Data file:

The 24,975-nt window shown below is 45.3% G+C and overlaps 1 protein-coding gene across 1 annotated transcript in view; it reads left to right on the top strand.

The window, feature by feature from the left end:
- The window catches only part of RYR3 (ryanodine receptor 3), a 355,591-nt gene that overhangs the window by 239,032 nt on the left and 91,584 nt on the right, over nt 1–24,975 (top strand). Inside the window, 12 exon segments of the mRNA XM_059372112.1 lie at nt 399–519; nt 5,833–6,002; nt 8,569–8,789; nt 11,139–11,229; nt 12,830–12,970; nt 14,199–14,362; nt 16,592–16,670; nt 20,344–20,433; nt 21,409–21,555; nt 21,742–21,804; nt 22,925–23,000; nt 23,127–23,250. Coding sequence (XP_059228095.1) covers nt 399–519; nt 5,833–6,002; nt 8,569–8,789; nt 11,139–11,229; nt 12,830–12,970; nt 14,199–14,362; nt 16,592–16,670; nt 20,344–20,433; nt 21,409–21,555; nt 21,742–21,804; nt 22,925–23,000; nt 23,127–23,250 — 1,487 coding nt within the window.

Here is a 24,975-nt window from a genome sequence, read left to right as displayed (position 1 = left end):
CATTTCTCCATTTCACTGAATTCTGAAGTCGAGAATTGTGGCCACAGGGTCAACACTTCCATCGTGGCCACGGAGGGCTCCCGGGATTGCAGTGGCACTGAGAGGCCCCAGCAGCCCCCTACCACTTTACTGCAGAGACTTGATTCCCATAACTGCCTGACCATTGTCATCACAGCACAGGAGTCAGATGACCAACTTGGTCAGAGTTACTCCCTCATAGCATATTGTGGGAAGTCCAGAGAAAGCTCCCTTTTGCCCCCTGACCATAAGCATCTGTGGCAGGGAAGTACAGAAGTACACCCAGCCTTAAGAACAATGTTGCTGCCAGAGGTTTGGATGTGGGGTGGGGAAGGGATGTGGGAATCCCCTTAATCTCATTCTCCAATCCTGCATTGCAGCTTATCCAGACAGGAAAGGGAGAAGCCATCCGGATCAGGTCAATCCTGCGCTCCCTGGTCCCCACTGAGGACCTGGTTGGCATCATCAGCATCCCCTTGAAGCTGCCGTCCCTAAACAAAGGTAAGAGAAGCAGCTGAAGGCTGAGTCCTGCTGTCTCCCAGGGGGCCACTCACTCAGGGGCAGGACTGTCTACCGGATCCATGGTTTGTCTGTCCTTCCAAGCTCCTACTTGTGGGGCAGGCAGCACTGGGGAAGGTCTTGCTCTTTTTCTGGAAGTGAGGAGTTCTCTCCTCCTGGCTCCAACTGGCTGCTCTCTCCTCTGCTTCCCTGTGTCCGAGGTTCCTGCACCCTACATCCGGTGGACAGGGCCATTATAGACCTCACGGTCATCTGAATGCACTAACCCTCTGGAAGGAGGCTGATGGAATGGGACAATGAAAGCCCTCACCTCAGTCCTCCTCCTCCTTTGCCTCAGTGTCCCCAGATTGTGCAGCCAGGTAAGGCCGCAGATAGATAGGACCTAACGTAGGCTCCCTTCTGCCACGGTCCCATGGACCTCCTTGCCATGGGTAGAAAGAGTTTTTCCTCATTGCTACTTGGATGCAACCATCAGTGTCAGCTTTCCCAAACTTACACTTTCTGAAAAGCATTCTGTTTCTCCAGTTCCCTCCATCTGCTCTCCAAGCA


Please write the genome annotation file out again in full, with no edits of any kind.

The 24,975-nt window shown below is 45.3% G+C and overlaps 1 protein-coding gene across 1 annotated transcript in view; it reads left to right on the top strand.

The window, feature by feature from the left end:
- The window catches only part of RYR3 (ryanodine receptor 3), a 355,591-nt gene that overhangs the window by 239,032 nt on the left and 91,584 nt on the right, over nt 1–24,975 (top strand). Inside the window, 12 exon segments of the mRNA XM_059372112.1 lie at nt 399–519; nt 5,833–6,002; nt 8,569–8,789; nt 11,139–11,229; nt 12,830–12,970; nt 14,199–14,362; nt 16,592–16,670; nt 20,344–20,433; nt 21,409–21,555; nt 21,742–21,804; nt 22,925–23,000; nt 23,127–23,250. Coding sequence (XP_059228095.1) covers nt 399–519; nt 5,833–6,002; nt 8,569–8,789; nt 11,139–11,229; nt 12,830–12,970; nt 14,199–14,362; nt 16,592–16,670; nt 20,344–20,433; nt 21,409–21,555; nt 21,742–21,804; nt 22,925–23,000; nt 23,127–23,250 — 1,487 coding nt within the window.

Here is a 24,975-nt window from a genome sequence, read left to right as displayed (position 1 = left end):
CATTTCTCCATTTCACTGAATTCTGAAGTCGAGAATTGTGGCCACAGGGTCAACACTTCCATCGTGGCCACGGAGGGCTCCCGGGATTGCAGTGGCACTGAGAGGCCCCAGCAGCCCCCTACCACTTTACTGCAGAGACTTGATTCCCATAACTGCCTGACCATTGTCATCACAGCACAGGAGTCAGATGACCAACTTGGTCAGAGTTACTCCCTCATAGCATATTGTGGGAAGTCCAGAGAAAGCTCCCTTTTGCCCCCTGACCATAAGCATCTGTGGCAGGGAAGTACAGAAGTACACCCAGCCTTAAGAACAATGTTGCTGCCAGAGGTTTGGATGTGGGGTGGGGAAGGGATGTGGGAATCCCCTTAATCTCATTCTCCAATCCTGCATTGCAGCTTATCCAGACAGGAAAGGGAGAAGCCATCCGGATCAGGTCAATCCTGCGCTCCCTGGTCCCCACTGAGGACCTGGTTGGCATCATCAGCATCCCCTTGAAGCTGCCGTCCCTAAACAAAGGTAAGAGAAGCAGCTGAAGGCTGAGTCCTGCTGTCTCCCAGGGGGCCACTCACTCAGGGGCAGGACTGTCTACCGGATCCATGGTTTGTCTGTCCTTCCAAGCTCCTACTTGTGGGGCAGGCAGCACTGGGGAAGGTCTTGCTCTTTTTCTGGAAGTGAGGAGTTCTCTCCTCCTGGCTCCAACTGGCTGCTCTCTCCTCTGCTTCCCTGTGTCCGAGGTTCCTGCACCCTACATCCGGTGGACAGGGCCATTATAGACCTCACGGTCATCTGAATGCACTAACCCTCTGGAAGGAGGCTGATGGAATGGGACAATGAAAGCCCTCACCTCAGTCCTCCTCCTCCTTTGCCTCAGTGTCCCCAGATTGTGCAGCCAGGTAAGGCCGCAGATAGATAGGACCTAACGTAGGCTCCCTTCTGCCACGGTCCCATGGACCTCCTTGCCATGGGTAGAAAGAGTTTTTCCTCATTGCTACTTGGATGCAACCATCAGTGTCAGCTTTCCCAAACTTACACTTTCTGAAAAGCATTCTGTTTCTCCAGTTCCCTCCATCTGCTCTCCAAGCA